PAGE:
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EnglishEdit

PronunciationEdit

  • (file)

Prepositional phraseEdit

up on one's ear

  1. (archaic, idiomatic) Annoyed, angry.
    • 1872, Mark Twain, Roughing It, ch. 77:
      "When you got up on your ear and called me names, and said I had brought you eleven miles to look at a sapling, didn't I explain to you that all the whale-ships in the North Seas had been wooding off of it for more than twenty-seven years?"
    • 1890, Samuel R Brown, May-day dreams, Passion flowers, Poetic flights and prosy thoughts, book 3, p. 86 (Google preview):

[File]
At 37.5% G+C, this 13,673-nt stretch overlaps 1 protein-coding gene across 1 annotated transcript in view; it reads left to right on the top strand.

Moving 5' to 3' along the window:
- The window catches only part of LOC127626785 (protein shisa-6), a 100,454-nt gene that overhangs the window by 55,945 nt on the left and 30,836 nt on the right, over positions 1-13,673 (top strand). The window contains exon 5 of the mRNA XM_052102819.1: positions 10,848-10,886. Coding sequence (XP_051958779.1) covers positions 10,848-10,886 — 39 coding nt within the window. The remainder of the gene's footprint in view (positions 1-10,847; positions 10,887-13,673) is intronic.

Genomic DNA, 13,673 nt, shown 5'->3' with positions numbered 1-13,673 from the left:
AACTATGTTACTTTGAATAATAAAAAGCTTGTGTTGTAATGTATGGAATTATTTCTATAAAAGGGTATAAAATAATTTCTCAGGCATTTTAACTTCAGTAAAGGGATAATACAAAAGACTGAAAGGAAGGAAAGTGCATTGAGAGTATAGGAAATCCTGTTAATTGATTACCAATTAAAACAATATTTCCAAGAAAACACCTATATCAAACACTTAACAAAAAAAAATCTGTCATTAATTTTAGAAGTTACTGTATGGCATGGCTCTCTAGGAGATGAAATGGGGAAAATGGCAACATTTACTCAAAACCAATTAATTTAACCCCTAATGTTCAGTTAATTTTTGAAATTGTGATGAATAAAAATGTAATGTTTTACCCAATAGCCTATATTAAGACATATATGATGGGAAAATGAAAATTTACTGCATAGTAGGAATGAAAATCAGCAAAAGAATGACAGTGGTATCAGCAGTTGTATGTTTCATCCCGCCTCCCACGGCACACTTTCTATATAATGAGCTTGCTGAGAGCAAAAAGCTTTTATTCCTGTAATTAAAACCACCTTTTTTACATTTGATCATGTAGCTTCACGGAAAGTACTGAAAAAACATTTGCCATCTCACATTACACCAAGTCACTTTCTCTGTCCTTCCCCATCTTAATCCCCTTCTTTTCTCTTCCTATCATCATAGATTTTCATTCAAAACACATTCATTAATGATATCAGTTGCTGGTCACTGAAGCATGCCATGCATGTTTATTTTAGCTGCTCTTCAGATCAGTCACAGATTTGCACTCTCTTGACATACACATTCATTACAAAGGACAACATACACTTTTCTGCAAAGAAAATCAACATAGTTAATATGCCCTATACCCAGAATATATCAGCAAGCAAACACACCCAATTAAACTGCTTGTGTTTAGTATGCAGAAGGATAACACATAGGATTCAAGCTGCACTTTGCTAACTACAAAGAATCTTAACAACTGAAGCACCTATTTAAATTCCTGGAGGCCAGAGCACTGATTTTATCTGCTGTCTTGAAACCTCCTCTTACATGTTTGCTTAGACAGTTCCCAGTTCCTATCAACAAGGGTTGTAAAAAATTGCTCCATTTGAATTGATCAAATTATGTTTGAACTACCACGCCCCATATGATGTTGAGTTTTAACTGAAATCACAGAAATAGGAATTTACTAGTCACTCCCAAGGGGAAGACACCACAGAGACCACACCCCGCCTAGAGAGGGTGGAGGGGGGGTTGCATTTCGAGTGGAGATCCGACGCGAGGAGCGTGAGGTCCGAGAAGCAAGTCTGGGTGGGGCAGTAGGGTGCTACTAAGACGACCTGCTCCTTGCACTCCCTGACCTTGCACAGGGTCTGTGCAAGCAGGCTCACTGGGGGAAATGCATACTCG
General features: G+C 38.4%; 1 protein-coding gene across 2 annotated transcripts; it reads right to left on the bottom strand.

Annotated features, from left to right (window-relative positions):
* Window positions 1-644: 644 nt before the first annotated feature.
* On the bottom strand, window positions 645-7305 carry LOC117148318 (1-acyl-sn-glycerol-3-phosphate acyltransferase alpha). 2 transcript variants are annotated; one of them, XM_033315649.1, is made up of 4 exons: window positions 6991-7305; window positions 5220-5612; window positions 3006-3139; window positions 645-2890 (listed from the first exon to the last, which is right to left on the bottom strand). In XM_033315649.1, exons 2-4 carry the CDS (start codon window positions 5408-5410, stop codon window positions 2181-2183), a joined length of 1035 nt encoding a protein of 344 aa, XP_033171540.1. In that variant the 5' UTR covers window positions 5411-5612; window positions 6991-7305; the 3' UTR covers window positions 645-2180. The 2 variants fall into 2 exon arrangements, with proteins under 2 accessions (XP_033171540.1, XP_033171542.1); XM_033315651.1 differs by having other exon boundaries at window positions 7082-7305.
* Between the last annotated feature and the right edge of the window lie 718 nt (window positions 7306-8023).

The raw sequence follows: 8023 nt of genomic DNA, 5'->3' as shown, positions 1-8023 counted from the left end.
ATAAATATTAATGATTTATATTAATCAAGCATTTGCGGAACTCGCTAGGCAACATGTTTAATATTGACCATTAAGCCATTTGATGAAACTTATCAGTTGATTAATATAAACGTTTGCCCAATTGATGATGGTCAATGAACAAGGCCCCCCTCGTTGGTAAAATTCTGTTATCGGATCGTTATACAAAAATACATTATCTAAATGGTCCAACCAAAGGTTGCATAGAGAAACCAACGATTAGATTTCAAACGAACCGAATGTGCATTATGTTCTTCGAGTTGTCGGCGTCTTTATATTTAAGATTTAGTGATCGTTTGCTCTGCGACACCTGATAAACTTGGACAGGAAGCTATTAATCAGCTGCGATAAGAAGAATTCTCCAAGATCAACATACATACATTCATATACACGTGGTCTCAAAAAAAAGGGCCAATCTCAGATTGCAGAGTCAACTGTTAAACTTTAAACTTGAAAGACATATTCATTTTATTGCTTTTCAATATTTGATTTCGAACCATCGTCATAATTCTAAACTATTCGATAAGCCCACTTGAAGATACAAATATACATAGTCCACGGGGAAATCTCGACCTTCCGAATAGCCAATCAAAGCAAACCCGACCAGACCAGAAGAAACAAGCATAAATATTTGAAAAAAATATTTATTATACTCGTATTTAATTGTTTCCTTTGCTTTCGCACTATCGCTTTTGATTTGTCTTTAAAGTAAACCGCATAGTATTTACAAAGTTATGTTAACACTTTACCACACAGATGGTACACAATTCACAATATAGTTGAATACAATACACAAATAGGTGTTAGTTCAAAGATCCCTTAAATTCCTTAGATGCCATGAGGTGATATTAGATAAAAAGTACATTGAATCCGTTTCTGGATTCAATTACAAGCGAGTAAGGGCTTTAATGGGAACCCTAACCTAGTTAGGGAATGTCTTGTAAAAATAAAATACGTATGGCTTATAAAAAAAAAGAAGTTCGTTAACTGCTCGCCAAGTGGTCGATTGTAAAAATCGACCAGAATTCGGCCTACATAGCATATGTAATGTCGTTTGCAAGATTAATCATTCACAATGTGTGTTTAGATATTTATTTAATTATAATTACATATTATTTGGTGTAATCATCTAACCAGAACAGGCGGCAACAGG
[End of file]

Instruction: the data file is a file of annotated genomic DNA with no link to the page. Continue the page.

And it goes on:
[H]e has been wronged, so he gets up on his ear, and he kicks like a two-year-old bay steer.
    • 1916, Ralph Henry Barbour, Left Guard Gilbert, ch. 10:
      "He's right up on his ear," said Clint gloomily. "If he gets us now he will send us all packing, and don't you doubt it!"
    • 1916, Orison Swett Marden, Selling Things (reprinted in How to Sell without "Selling", Robert C. Worstell ed., 2014), ch. 23 (Google preview):
      I know a salesman of this sort who will never make his mark, who flares up, "gets up on his ear," as they say, when ever his sensitive, sore spots are touched.

Usage notesEdit

  • Often preceded by the verb get.